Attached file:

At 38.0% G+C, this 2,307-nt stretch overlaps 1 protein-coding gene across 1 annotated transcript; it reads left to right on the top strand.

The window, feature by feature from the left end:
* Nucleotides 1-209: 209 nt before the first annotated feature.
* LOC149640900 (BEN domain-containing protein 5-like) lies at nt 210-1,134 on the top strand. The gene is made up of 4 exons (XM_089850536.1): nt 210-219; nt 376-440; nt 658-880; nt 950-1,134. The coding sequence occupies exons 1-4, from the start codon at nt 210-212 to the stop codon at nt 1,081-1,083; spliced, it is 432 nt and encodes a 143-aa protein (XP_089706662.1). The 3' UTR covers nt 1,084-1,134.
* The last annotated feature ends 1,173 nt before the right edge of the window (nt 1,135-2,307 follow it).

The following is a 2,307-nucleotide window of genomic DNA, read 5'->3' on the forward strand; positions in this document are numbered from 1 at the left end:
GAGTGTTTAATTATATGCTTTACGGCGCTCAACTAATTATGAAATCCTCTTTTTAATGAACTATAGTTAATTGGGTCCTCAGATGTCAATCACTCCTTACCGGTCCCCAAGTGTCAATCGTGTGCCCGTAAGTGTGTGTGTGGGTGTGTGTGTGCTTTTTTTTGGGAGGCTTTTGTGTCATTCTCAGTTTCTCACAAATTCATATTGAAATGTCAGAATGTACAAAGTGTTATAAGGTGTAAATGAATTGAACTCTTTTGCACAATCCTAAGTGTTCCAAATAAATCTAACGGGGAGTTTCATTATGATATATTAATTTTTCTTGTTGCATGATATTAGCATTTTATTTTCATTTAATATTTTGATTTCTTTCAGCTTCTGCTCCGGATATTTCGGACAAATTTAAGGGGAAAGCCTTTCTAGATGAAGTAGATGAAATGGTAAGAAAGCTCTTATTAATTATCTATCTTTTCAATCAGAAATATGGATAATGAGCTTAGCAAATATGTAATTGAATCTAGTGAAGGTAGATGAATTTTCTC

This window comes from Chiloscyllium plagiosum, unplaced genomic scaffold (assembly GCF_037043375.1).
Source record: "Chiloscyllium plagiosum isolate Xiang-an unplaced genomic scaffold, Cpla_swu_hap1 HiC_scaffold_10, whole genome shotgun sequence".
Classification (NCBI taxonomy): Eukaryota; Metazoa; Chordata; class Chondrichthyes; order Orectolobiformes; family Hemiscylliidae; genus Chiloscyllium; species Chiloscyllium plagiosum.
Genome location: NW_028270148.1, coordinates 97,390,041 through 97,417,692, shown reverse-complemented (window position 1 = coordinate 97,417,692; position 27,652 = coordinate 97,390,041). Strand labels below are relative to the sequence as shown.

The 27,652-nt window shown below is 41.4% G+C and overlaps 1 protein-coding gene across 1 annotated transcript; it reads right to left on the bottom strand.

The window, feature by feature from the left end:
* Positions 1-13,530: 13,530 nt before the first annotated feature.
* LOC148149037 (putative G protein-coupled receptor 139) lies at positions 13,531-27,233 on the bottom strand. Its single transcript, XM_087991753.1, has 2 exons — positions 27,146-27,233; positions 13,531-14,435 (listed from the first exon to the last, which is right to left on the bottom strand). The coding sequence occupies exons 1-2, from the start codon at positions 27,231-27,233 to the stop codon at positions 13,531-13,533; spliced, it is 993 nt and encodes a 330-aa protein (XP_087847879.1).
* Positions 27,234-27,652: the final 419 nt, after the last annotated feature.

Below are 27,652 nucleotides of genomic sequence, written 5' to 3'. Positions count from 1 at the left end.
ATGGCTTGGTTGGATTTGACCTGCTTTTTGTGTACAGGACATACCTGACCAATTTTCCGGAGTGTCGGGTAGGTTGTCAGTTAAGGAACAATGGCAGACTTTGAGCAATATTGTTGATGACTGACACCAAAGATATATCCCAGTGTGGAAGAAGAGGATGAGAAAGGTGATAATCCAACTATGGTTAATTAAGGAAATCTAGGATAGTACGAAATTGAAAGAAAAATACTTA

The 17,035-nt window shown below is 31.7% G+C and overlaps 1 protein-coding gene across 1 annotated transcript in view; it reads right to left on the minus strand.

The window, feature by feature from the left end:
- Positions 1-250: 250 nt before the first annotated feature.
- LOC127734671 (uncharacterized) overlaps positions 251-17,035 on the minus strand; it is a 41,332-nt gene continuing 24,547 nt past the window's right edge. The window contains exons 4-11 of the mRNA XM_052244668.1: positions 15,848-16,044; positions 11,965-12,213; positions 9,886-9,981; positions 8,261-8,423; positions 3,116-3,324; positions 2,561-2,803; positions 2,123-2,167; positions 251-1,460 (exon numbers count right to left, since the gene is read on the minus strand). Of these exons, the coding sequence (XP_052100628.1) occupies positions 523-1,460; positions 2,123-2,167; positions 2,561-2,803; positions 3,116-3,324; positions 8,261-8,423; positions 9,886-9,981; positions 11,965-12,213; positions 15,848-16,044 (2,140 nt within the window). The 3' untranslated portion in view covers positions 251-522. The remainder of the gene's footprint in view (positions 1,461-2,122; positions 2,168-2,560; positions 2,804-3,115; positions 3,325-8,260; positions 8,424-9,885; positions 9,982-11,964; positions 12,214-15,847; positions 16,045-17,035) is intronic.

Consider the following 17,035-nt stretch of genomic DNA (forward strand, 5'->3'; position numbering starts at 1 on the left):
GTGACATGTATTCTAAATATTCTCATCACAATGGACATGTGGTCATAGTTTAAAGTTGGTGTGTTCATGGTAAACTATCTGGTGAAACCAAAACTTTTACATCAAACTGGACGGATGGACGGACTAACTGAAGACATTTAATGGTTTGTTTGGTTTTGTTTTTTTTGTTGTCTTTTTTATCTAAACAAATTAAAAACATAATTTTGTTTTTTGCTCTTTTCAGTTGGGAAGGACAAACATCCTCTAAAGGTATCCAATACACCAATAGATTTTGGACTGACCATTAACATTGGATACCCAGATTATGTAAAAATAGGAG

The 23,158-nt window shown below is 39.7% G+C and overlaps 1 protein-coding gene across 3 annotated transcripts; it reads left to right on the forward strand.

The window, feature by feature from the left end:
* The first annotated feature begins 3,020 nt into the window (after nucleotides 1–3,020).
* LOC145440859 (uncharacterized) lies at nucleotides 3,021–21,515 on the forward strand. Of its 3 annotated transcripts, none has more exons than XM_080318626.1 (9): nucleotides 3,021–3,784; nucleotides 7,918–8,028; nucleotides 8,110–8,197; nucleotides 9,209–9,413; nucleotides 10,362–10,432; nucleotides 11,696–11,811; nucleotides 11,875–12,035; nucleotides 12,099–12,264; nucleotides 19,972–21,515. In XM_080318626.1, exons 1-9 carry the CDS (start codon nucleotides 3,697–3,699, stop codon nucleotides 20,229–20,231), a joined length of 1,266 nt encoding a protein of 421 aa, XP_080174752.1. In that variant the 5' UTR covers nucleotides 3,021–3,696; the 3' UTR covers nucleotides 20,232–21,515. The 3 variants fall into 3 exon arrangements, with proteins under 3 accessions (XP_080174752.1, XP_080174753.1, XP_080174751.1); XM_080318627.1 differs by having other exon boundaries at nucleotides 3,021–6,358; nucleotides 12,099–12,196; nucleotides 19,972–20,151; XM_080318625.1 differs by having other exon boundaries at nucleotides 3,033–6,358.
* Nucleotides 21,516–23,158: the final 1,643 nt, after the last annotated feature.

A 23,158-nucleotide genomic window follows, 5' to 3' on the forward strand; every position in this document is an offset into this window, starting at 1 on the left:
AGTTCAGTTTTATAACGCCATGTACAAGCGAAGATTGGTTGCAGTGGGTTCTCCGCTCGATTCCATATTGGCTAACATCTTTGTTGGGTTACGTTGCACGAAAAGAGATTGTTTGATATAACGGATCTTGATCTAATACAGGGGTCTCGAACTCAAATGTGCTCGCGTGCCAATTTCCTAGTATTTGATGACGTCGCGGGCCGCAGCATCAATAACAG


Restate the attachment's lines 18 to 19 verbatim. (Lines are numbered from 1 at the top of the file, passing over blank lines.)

ATGGCTTGGTTGGATTTGACCTGCTTTTTGTGTACAGGACATACCTGACCAATTTTCCGGAGTGTCGGGTAGGTTGTCAGTTAAGGAACAATGGCAGACTTTGAGCAATATTGTTGATGACTGACACCAAAGATATATCCCAGTGTGGAAGAAGAGGATGAGAAAGGTGATAATCCAACTATGGTTAATTAAGGAAATCTAGGATAGTACGAAATTGAAAGAAAAATACTTA

The 17,035-nt window shown below is 31.7% G+C and overlaps 1 protein-coding gene across 1 annotated transcript in view; it reads right to left on the minus strand.